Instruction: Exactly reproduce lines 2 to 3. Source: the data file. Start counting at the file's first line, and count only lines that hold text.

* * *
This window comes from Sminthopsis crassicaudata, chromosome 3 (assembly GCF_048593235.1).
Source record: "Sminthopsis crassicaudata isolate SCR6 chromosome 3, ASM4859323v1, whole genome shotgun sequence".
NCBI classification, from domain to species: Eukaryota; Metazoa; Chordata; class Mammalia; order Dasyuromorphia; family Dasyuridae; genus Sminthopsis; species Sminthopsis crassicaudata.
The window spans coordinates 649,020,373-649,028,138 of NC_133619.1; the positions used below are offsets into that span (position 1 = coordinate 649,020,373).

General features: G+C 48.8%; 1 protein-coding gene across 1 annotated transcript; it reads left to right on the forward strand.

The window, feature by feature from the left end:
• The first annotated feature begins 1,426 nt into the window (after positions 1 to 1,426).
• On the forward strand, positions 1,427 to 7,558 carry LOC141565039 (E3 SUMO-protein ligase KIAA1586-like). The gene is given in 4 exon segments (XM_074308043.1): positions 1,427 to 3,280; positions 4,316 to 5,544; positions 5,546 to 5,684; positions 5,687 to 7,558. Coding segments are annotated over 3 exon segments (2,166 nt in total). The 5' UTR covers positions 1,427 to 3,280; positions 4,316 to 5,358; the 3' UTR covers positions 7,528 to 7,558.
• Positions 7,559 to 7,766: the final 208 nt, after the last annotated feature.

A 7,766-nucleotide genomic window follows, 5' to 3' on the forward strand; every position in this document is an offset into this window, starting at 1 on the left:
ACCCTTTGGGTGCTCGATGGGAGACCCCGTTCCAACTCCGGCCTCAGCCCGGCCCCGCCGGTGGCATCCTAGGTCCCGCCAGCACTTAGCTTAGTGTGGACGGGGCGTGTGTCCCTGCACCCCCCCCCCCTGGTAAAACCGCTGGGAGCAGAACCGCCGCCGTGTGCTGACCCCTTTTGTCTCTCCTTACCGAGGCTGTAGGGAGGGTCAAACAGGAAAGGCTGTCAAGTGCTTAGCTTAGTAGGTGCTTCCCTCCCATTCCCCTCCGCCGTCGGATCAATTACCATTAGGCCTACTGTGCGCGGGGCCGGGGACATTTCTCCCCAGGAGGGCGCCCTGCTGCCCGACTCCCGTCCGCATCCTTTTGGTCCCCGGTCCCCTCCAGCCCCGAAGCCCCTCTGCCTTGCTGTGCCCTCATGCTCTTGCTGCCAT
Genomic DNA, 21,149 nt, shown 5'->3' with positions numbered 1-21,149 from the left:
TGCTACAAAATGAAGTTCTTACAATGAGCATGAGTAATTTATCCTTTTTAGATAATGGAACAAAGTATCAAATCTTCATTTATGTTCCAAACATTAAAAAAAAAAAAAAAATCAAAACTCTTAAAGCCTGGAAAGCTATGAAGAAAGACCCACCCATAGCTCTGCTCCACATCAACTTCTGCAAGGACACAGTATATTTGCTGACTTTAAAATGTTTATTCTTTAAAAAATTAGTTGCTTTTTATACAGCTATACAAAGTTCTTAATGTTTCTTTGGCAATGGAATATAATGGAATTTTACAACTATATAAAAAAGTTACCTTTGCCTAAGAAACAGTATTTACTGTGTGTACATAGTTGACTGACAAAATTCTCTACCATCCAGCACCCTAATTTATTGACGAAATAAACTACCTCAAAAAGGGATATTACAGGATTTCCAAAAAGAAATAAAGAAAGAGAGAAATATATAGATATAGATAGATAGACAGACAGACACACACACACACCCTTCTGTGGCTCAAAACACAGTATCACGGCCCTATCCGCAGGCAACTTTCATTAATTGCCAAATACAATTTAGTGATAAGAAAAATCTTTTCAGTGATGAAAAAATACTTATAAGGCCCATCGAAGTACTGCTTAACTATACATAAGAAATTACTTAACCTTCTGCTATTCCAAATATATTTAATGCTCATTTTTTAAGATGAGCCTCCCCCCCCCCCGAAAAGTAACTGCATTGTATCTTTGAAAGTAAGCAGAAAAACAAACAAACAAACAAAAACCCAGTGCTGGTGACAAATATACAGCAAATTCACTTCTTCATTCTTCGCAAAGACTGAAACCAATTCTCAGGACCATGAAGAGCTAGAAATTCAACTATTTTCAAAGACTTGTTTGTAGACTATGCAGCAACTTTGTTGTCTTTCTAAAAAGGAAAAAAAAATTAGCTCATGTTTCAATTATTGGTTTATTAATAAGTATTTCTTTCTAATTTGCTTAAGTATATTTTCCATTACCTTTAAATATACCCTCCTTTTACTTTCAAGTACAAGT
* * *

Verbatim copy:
Source record: "Sminthopsis crassicaudata isolate SCR6 chromosome 3, ASM4859323v1, whole genome shotgun sequence".
NCBI classification, from domain to species: Eukaryota; Metazoa; Chordata; class Mammalia; order Dasyuromorphia; family Dasyuridae; genus Sminthopsis; species Sminthopsis crassicaudata.